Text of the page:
Successful people are often thought of as being solely responsible for their success. Yet, when we study patterns of promotions, financial compensation, status and career success, it is their partners who may be exerting a bigger influence on their success.

This is the conclusion of new research by Joshua Jackson and Brittany Solomon of Washington University in St. Louis, which will be published in the journal Psychological Science. The researchers based their findings on a five-year study of almost 5,000 married people, aged 19-89. In 75 percent of the sample couples, both partners worked.

Jackson and Solomon analyzed data from study participants who took a series of psychological tests to assess their scores on five broad measures of personality—openness, extraversion, agreeableness, neuroticism, and conscientiousness. They also tracked the on-the-job performance of working spouses using annual surveys measuring occupational success.

They found that workers who scored highest on measures of occupational success tended to have a spouse with a personality that scored high for conscientiousness—whether or not both spouses worked, and regardless of gender. “Our study shows that it is not only your own personality that influences the experiences that lead to greater occupational success, but that your spouse’s personality matters too,” Jackson contends.

 

 

While previous research has shown that people desire romantic partners high in agreeableness and low in neuroticism, Jackson argues, “Our findings suggest that people should also desire highly conscientious partners.”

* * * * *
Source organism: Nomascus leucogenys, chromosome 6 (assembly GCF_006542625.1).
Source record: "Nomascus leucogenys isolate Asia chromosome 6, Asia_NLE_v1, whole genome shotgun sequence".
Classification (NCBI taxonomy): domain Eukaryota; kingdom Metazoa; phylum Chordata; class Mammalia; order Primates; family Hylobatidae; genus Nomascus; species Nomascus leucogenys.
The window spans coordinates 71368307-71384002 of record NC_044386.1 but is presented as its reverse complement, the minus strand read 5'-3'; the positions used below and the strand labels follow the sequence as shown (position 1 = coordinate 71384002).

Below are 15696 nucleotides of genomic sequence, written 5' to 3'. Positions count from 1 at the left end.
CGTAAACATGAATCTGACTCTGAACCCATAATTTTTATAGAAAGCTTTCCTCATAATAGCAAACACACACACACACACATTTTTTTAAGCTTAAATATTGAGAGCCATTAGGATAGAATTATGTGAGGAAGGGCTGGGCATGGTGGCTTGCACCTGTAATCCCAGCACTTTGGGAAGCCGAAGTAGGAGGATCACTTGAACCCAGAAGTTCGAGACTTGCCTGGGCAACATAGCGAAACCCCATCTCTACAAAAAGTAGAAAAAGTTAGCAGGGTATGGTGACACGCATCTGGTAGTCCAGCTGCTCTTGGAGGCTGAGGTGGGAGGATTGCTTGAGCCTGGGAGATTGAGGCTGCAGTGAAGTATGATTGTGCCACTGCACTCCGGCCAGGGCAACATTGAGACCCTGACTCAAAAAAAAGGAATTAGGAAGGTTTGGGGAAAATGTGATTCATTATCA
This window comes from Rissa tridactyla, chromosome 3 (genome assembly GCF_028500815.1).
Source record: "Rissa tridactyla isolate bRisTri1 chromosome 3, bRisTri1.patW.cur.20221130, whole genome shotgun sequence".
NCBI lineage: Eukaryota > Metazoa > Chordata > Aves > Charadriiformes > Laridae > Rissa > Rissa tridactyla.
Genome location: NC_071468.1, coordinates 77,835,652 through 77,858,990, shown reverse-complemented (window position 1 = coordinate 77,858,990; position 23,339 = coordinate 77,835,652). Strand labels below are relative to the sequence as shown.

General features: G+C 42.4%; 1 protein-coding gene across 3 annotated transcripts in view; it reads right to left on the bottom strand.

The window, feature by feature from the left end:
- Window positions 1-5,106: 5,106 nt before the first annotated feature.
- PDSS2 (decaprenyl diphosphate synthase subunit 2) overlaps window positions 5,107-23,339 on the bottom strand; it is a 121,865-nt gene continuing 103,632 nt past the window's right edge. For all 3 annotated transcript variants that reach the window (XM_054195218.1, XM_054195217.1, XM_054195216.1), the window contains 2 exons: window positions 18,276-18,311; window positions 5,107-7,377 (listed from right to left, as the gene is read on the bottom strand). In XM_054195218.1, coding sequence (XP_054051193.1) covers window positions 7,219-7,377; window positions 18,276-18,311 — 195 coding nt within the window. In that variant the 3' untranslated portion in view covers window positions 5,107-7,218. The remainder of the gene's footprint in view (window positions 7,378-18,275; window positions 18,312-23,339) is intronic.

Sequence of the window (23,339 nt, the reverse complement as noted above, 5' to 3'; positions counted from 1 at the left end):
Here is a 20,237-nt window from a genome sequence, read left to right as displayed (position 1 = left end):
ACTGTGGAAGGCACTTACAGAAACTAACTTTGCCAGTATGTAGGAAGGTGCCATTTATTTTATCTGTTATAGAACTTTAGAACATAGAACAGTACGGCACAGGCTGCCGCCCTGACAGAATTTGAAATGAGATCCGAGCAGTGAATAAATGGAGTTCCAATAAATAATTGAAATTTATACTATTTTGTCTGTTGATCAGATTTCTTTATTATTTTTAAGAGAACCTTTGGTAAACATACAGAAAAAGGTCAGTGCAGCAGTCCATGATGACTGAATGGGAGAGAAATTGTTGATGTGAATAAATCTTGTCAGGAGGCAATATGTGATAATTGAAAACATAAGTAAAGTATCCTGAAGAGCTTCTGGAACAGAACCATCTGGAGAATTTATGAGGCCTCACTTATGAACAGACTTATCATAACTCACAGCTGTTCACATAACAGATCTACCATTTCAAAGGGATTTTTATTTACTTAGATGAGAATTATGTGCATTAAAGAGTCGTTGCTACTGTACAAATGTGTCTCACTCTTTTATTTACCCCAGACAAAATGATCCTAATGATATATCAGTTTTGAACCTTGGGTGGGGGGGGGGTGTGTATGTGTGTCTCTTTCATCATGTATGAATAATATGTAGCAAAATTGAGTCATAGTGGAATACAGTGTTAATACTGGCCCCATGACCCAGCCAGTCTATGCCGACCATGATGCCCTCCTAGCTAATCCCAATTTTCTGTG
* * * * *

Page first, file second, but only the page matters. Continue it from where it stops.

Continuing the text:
Why is conscientiousness so beneficial?

 

Based on additional analyses, the researchers examined how conscientiousness related to outsourcing, emulation, and relationship satisfaction. Having a conscientious spouse allows for greater outsourcing, or having a partner take over some of life’s minutia, which is associated with earning more money, the researchers concluded.

This research is an interesting contrast to work done by Rutgers University sociology professor Deborah Carr, who concluded in her own study that, when it comes to a happy marriage, the more content the wife is with the long-term union, the happier the husband is with his life—no matter how he feels about their relationship. “I think it comes down to the fact that when a wife is satisfied with the marriage she tends to do a lot more for her husband, which has a positive effect on his life,” said Carr. “Men tend to be less vocal about their relationships, and their level of marital unhappiness might not be translated to their wives.”

 

 

Carr and Vicki Freedman, a research professor at the University of Michigan Institute for Social Research, co-authored a separate study published in the Journal of Marriage and Family on marital quality and happiness among older adults. Both papers underscore the narrow focus of too many media profiles of highly successful people—particularly men—in which their success is often solely attributed to them, or to their personality or leadership traits. Our view needs to be much more inclusive—and contain less hero-worshipping.

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